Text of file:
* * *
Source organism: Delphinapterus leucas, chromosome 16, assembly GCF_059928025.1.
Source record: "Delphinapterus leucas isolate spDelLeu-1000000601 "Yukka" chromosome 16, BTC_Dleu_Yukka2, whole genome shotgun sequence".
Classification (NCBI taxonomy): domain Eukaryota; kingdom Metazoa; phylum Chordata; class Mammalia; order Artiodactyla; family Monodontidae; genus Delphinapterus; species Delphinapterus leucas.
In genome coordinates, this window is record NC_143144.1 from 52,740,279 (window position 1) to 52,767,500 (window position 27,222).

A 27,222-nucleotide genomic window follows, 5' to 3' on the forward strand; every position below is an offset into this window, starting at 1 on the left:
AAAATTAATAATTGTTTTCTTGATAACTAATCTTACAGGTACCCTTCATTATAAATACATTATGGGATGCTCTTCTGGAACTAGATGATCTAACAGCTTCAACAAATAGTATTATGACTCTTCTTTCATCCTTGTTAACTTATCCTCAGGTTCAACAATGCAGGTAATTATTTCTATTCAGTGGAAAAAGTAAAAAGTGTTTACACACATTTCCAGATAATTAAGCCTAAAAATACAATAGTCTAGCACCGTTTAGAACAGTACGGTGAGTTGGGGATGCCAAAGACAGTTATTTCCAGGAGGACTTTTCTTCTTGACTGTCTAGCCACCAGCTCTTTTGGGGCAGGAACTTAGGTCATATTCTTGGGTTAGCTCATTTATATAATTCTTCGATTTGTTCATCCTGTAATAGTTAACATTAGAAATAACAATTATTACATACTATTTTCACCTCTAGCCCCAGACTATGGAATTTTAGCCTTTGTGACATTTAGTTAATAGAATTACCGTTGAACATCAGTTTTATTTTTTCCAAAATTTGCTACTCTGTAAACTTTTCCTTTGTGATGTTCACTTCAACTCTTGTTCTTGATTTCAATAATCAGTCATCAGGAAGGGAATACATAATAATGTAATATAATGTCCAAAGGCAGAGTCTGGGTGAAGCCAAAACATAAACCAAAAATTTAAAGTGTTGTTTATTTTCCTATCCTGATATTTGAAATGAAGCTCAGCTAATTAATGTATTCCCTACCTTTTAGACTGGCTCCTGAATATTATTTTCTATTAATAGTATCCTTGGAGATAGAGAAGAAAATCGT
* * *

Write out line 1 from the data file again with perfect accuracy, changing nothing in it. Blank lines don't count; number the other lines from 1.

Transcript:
Source organism: Delphinapterus leucas, chromosome 16, assembly GCF_059928025.1.